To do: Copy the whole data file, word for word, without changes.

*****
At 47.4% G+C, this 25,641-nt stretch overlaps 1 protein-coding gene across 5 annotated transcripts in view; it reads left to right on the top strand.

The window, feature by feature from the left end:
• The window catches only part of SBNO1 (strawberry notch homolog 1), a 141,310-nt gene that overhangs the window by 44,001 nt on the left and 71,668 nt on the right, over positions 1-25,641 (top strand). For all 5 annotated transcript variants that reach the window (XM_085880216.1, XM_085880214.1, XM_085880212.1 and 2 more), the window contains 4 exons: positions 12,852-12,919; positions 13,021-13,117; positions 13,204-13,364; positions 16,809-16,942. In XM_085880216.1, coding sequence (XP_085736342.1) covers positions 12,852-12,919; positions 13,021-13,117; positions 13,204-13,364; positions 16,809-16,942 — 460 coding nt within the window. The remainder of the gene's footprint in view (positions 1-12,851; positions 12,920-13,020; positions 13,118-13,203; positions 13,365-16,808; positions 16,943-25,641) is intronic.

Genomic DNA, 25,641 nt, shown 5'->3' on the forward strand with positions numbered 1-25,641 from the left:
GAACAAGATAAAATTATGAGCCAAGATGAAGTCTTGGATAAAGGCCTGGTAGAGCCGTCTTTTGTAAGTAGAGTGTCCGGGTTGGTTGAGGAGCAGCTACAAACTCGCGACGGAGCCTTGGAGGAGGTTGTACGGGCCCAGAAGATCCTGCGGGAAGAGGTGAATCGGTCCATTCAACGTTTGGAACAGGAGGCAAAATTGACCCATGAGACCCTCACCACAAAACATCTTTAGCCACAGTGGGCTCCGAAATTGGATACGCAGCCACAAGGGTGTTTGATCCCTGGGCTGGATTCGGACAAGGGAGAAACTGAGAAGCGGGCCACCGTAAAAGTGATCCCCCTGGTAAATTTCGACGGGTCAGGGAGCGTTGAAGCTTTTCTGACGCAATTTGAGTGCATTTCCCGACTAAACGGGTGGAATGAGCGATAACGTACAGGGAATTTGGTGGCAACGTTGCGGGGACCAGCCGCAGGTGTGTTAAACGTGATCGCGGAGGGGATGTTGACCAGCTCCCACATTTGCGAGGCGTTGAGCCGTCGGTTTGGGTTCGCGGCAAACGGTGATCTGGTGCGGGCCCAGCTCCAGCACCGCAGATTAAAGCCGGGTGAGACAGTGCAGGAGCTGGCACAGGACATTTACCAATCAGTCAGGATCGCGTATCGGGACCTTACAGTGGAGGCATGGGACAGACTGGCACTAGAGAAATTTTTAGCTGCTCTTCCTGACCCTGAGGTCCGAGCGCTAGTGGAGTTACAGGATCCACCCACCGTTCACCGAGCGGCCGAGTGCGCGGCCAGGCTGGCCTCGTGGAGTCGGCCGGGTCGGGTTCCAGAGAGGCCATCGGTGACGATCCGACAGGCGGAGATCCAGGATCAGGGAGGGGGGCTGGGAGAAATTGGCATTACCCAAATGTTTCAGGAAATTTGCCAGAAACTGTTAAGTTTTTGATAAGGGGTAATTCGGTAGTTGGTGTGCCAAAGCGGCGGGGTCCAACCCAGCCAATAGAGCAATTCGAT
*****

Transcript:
At 47.4% G+C, this 25,641-nt stretch overlaps 1 protein-coding gene across 5 annotated transcripts in view; it reads left to right on the top strand.

The window, feature by feature from the left end:
• The window catches only part of SBNO1 (strawberry notch homolog 1), a 141,310-nt gene that overhangs the window by 44,001 nt on the left and 71,668 nt on the right, over positions 1-25,641 (top strand). For all 5 annotated transcript variants that reach the window (XM_085880216.1, XM_085880214.1, XM_085880212.1 and 2 more), the window contains 4 exons: positions 12,852-12,919; positions 13,021-13,117; positions 13,204-13,364; positions 16,809-16,942. In XM_085880216.1, coding sequence (XP_085736342.1) covers positions 12,852-12,919; positions 13,021-13,117; positions 13,204-13,364; positions 16,809-16,942 — 460 coding nt within the window. The remainder of the gene's footprint in view (positions 1-12,851; positions 12,920-13,020; positions 13,118-13,203; positions 13,365-16,808; positions 16,943-25,641) is intronic.

Genomic DNA, 25,641 nt, shown 5'->3' on the forward strand with positions numbered 1-25,641 from the left:
GAACAAGATAAAATTATGAGCCAAGATGAAGTCTTGGATAAAGGCCTGGTAGAGCCGTCTTTTGTAAGTAGAGTGTCCGGGTTGGTTGAGGAGCAGCTACAAACTCGCGACGGAGCCTTGGAGGAGGTTGTACGGGCCCAGAAGATCCTGCGGGAAGAGGTGAATCGGTCCATTCAACGTTTGGAACAGGAGGCAAAATTGACCCATGAGACCCTCACCACAAAACATCTTTAGCCACAGTGGGCTCCGAAATTGGATACGCAGCCACAAGGGTGTTTGATCCCTGGGCTGGATTCGGACAAGGGAGAAACTGAGAAGCGGGCCACCGTAAAAGTGATCCCCCTGGTAAATTTCGACGGGTCAGGGAGCGTTGAAGCTTTTCTGACGCAATTTGAGTGCATTTCCCGACTAAACGGGTGGAATGAGCGATAACGTACAGGGAATTTGGTGGCAACGTTGCGGGGACCAGCCGCAGGTGTGTTAAACGTGATCGCGGAGGGGATGTTGACCAGCTCCCACATTTGCGAGGCGTTGAGCCGTCGGTTTGGGTTCGCGGCAAACGGTGATCTGGTGCGGGCCCAGCTCCAGCACCGCAGATTAAAGCCGGGTGAGACAGTGCAGGAGCTGGCACAGGACATTTACCAATCAGTCAGGATCGCGTATCGGGACCTTACAGTGGAGGCATGGGACAGACTGGCACTAGAGAAATTTTTAGCTGCTCTTCCTGACCCTGAGGTCCGAGCGCTAGTGGAGTTACAGGATCCACCCACCGTTCACCGAGCGGCCGAGTGCGCGGCCAGGCTGGCCTCGTGGAGTCGGCCGGGTCGGGTTCCAGAGAGGCCATCGGTGACGATCCGACAGGCGGAGATCCAGGATCAGGGAGGGGGGCTGGGAGAAATTGGCATTACCCAAATGTTTCAGGAAATTTGCCAGAAACTGTTAAGTTTTTGATAAGGGGTAATTCGGTAGTTGGTGTGCCAAAGCGGCGGGGTCCAACCCAGCCAATAGAGCAATTCGAT